One of the most extreme examples of this difference is represented in the comparison between Online and In-Person PDCs, just as with many other types of education now offered in digital form.
Online Permaculture Design Courses
These have a place in the “educational ecosystem” of permaculture and are suitable for certain people and certain circumstances. If you have a schedule that simply cannot accommodate a live course schedule, if you prefer to work primarily on your own, if the “community” and local network aspect of a live course is not a priority, then by all means…you should consider an Online PDC. Remember – that even Online PDCs vary! We are very happy to give you advice on which online courses are worth taking and which are a waste of your time (or worse!). There are currently only about two or three in North America that are designed and offered by trusted colleagues that we would recommend.
Every approach has pros and cons. While in-person courses require you to be in a certain place and commit to that schedule and also require you to interact with other people (good for some, uncomfortable for others!), there are certain advantages to this format.
If you value the following, then a live, in-person course is probably a better match for your needs:
- The ability to learn from, and with, local experts and experienced professionals who are doing permaculture design and implementation right here in the Northeast, in this ecosystem, with these plants and conditions.
- Depending on where your take your course, learn directly with/in the ecosystem in which you plan to practice. Understanding local climate, soils, plants and culture are invaluable for many who are planning to “put down roots” and establish a relationship with a particular place.
- Hands-on work with others who also bring expertise to the material.
- The ability to connect with a network of your classmates, facilitators, guest experts and field trip hosts which would become part of your ongoing “community of practice” into the future.
- Being able to ask questions real-time, put your hands into the work and visit a set of field trip sites chosen to bolster your learning experience.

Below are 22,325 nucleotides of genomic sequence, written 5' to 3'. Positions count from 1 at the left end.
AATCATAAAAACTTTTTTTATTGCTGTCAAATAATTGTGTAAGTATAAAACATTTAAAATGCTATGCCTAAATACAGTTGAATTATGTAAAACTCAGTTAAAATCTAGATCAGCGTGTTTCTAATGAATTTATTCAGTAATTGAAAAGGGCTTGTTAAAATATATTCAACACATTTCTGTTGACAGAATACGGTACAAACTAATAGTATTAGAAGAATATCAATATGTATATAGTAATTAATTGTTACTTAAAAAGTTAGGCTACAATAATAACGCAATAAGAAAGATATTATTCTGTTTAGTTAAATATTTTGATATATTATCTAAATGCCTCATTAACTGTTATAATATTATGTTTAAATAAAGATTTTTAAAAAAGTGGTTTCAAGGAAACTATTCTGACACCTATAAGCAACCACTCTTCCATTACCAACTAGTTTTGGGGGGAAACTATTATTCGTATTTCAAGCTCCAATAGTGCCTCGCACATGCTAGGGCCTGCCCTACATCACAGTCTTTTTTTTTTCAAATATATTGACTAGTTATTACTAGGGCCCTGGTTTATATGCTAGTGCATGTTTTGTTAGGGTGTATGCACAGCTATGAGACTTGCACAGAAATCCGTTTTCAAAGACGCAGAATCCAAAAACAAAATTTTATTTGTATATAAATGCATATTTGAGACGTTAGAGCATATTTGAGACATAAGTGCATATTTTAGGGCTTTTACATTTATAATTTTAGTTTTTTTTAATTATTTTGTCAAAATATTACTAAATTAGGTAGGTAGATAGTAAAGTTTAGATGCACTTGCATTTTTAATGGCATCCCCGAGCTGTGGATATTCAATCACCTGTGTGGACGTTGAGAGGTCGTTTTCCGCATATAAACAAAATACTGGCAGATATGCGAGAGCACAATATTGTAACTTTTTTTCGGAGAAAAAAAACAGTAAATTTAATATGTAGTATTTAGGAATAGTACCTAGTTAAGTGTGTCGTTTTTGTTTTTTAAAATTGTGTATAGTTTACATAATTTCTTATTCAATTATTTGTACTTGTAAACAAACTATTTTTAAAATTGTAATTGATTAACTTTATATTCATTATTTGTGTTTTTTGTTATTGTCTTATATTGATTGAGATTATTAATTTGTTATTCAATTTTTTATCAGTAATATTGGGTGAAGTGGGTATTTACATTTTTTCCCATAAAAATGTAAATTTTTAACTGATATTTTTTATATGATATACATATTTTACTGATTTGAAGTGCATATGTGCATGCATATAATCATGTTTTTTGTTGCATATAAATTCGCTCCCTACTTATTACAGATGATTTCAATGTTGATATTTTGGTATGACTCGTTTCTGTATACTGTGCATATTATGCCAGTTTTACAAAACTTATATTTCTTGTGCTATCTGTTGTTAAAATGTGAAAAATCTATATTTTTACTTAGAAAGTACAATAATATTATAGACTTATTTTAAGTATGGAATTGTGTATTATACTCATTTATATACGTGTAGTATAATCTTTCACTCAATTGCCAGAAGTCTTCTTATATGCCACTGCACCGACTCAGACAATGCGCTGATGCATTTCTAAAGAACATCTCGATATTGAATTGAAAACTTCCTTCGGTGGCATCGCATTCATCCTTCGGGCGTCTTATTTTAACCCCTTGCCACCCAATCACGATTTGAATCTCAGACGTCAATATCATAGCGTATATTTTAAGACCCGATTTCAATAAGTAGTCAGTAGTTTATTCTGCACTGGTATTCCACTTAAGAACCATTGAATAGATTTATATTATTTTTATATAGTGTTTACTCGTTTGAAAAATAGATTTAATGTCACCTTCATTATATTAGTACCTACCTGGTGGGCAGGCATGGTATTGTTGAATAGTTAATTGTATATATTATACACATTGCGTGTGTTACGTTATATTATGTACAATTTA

- Be able to experience a participatory and effective learning environment with experienced facilitators who model permaculture in HOW they teach as well as being.
- Learn skills for doing permaculture collaboratively since it is highly likely that the permaculture you do after this class will involve other people!
Student Feedback on In-Person vs. Online PDCs
We recently started asking graduating PDC students what was helpful about the in-person format for their PDC. Here is some of what we are hearing:
“A beneficial aspect of the course is the small conversations one has with other students in the course, during lunch and other breaks. These conversations add a human richness to the whole course experience. In other words, the online course might lack a room full of conversations and laughter. The course is a metalogue, where it is connected to nature while giving a message of observing connections in nature. Plant ID only makes sense if you are observing actual plants. Digging in the soil and planting plants enables the skin, muscles, and bones to learn the lessons of permaculture.”
“For my personality and learning style… I need a classroom scenario with live human interaction and hands-on learning experiences. I have a toddler and trying to do work at home is impossible because she wants to play and I struggle to ignore her. So if you have cats at home sitting on your keyboard or a kid that is so much fun to hang out with… the live in-person course will help give you the environment to focus on the course.”
“The PDC “in-person” experience allowed me to meet and connect with other like-minded souls in my area. Half of the value of the course involved getting to know these special, interesting people. Strong bonds and connections were made and I look forward to staying in touch and working together with them in the future.”
“The in-person course through the Resilience Hub gave me the experiential learning that really cemented aspects of the course for me. Also, the camaraderie with classmates was immeasurable.”
“I’m sure everyone faced with this question has already covered the “personal interaction/ student community emergence bit…so let me see if I can think more tangentially here. “Dirt time” comes to mind. Also, It occurs to me that the Internet is a powerful tool for staying in one’s own bubble. It’s too easy to skip over lines you don’t want to read/ can’t conceive of and to avoid topics/ discussions you don’t want to face. No one will call you out or even look at you funny on the internet for non/false-participation. In the analog classroom there is a greater pull to be a part of challenging discussions/ experiences and that personal interaction will shape your learning experience in a way that will be significant to your success as a designer. If you plan to do this stuff in the real world, consider learning it there too. Nuff said.”